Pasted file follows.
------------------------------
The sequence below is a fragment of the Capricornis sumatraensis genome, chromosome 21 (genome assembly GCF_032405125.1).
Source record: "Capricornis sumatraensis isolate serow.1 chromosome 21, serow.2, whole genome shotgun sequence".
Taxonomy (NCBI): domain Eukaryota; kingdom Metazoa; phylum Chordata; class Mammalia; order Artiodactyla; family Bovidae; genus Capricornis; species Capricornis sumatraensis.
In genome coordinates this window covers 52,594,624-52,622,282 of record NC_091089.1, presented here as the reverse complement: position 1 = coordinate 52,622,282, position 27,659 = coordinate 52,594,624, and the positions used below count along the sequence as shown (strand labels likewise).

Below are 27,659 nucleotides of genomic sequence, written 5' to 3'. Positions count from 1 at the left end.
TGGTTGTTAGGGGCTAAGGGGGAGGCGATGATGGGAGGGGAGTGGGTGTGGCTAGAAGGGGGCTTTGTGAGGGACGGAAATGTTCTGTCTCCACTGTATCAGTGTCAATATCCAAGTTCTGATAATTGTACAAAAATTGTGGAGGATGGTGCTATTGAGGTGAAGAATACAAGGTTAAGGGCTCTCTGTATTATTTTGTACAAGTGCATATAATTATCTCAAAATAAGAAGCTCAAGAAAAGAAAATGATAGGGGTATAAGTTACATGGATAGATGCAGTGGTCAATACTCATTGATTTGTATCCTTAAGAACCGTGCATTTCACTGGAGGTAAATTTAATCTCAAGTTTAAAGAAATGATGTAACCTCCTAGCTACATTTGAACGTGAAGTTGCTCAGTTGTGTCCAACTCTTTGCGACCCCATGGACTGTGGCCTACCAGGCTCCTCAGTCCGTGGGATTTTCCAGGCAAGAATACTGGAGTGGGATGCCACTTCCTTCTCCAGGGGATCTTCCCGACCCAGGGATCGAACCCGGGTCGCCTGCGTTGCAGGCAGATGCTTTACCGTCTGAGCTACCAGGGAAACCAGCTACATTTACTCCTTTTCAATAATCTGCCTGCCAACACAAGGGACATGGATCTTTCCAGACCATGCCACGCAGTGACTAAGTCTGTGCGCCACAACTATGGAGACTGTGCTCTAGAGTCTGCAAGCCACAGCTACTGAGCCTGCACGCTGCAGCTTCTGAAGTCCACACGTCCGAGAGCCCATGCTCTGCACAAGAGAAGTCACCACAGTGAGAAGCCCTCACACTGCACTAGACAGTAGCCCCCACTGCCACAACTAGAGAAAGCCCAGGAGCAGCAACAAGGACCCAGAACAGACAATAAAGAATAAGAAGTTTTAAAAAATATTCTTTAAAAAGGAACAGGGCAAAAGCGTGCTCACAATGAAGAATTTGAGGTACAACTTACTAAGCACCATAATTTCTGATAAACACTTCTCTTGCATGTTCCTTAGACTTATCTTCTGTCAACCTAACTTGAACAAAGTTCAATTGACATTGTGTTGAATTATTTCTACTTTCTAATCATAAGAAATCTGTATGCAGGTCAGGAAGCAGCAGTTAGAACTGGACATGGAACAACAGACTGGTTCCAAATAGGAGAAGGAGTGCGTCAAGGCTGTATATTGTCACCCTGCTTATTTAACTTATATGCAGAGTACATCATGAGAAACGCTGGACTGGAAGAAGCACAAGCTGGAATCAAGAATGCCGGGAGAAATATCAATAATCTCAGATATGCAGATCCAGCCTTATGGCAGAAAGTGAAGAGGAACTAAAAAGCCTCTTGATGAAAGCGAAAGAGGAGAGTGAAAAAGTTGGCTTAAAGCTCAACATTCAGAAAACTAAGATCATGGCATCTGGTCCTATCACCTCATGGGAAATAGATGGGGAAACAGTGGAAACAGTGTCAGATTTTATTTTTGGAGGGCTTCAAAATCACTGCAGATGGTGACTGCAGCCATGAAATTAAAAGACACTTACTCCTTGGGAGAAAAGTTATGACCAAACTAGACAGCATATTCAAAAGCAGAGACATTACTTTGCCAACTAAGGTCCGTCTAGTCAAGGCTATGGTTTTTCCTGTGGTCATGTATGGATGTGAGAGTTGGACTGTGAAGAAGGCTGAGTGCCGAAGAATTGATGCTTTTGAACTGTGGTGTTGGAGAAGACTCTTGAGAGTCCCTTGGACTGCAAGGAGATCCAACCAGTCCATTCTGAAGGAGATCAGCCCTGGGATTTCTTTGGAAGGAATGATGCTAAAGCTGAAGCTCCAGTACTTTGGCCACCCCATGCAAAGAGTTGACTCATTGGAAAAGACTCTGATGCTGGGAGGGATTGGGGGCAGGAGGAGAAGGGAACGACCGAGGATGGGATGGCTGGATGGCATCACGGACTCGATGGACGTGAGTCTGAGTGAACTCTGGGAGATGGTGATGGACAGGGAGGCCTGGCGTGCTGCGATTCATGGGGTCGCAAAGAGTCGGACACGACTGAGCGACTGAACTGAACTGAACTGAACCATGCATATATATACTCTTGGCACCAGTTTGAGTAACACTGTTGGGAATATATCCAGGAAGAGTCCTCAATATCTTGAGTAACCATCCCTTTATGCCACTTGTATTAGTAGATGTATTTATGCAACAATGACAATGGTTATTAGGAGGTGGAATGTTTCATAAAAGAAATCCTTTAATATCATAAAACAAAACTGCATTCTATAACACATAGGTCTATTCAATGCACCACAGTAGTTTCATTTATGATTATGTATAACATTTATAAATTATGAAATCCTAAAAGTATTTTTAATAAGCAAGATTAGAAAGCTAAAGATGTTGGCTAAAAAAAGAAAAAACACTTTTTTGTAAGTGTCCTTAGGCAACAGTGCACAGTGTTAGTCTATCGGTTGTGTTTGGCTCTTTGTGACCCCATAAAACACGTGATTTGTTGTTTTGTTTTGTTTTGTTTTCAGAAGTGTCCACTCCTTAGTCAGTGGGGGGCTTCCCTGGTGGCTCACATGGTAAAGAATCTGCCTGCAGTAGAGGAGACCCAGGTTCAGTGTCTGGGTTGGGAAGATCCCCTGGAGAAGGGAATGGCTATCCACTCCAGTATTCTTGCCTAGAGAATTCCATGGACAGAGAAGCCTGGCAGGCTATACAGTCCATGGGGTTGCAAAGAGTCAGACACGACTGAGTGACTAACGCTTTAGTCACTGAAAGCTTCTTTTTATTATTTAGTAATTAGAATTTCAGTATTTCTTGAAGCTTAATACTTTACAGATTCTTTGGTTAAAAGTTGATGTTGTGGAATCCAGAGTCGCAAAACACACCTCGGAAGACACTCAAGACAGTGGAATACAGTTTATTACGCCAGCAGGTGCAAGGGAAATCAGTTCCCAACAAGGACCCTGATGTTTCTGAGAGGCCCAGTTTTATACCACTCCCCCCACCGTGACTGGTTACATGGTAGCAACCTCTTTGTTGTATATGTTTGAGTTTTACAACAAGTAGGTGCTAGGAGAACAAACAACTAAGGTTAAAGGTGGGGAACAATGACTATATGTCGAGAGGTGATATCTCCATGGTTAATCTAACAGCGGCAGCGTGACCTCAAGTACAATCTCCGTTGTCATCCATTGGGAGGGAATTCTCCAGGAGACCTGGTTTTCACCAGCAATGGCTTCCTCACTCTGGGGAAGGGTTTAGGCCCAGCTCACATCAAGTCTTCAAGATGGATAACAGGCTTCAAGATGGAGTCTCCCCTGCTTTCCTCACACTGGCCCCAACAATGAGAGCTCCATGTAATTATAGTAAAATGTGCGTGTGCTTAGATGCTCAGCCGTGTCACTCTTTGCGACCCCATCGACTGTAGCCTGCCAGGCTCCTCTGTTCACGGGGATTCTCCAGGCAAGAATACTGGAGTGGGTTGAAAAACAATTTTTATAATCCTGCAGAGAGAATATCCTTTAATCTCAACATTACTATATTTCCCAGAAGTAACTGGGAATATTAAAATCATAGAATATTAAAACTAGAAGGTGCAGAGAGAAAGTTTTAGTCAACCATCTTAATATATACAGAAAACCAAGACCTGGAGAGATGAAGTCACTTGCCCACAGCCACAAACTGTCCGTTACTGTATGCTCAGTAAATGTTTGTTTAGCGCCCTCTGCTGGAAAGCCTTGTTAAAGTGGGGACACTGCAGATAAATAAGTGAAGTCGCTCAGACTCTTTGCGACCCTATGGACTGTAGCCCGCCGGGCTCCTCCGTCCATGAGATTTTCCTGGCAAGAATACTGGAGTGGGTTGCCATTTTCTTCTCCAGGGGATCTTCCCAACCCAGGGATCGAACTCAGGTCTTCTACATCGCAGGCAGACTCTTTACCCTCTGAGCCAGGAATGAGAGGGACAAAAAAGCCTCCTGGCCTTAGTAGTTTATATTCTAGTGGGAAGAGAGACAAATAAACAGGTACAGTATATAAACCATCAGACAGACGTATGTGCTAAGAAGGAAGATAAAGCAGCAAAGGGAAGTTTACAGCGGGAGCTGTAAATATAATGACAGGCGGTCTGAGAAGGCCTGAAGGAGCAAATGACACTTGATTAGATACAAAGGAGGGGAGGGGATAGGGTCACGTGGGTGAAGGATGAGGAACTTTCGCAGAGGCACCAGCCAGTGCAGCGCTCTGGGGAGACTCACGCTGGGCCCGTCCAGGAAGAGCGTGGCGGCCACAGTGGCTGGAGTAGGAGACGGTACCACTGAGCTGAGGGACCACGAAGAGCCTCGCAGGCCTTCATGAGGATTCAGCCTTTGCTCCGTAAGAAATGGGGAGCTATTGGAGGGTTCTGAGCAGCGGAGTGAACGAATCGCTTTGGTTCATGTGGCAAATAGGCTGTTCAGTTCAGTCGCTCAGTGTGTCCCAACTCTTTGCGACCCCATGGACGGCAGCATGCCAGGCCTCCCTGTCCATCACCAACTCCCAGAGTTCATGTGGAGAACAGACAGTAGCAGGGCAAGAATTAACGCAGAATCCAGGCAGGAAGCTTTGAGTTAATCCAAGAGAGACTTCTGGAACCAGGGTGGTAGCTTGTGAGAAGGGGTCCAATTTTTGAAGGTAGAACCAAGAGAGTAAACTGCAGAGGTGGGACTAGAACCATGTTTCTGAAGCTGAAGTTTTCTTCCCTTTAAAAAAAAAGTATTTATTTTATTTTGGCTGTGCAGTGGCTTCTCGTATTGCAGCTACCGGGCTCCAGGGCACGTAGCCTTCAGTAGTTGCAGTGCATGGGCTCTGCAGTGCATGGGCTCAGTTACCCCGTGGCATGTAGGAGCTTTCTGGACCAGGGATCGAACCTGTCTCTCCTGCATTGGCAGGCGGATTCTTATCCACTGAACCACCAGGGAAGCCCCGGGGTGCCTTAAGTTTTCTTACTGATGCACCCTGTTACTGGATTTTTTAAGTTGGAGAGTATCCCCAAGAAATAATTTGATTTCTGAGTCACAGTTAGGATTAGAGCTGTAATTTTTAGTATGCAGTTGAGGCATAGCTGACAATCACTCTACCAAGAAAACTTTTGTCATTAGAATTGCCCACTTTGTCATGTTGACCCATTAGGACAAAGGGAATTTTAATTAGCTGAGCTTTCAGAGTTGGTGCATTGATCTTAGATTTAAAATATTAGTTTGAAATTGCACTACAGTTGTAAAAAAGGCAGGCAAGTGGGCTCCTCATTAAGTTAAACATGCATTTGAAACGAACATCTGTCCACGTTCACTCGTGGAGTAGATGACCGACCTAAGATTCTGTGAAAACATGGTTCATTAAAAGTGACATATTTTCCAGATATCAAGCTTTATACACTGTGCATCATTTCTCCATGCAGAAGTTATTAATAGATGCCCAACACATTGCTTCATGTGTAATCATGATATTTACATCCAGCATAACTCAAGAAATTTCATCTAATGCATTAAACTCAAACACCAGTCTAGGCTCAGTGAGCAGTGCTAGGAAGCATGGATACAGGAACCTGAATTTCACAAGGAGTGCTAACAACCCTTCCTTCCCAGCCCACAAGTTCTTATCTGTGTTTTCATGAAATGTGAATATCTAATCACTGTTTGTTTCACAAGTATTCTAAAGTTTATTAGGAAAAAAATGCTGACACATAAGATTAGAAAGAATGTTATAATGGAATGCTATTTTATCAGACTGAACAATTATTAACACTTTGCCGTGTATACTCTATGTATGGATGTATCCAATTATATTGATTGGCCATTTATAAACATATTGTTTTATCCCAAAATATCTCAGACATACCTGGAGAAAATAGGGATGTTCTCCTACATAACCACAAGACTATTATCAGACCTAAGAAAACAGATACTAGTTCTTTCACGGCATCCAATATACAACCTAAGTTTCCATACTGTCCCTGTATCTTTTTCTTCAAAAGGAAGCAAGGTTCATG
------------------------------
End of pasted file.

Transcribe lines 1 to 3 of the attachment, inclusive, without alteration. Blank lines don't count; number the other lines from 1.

The sequence below is a fragment of the Capricornis sumatraensis genome, chromosome 21 (genome assembly GCF_032405125.1).
Source record: "Capricornis sumatraensis isolate serow.1 chromosome 21, serow.2, whole genome shotgun sequence".
Taxonomy (NCBI): domain Eukaryota; kingdom Metazoa; phylum Chordata; class Mammalia; order Artiodactyla; family Bovidae; genus Capricornis; species Capricornis sumatraensis.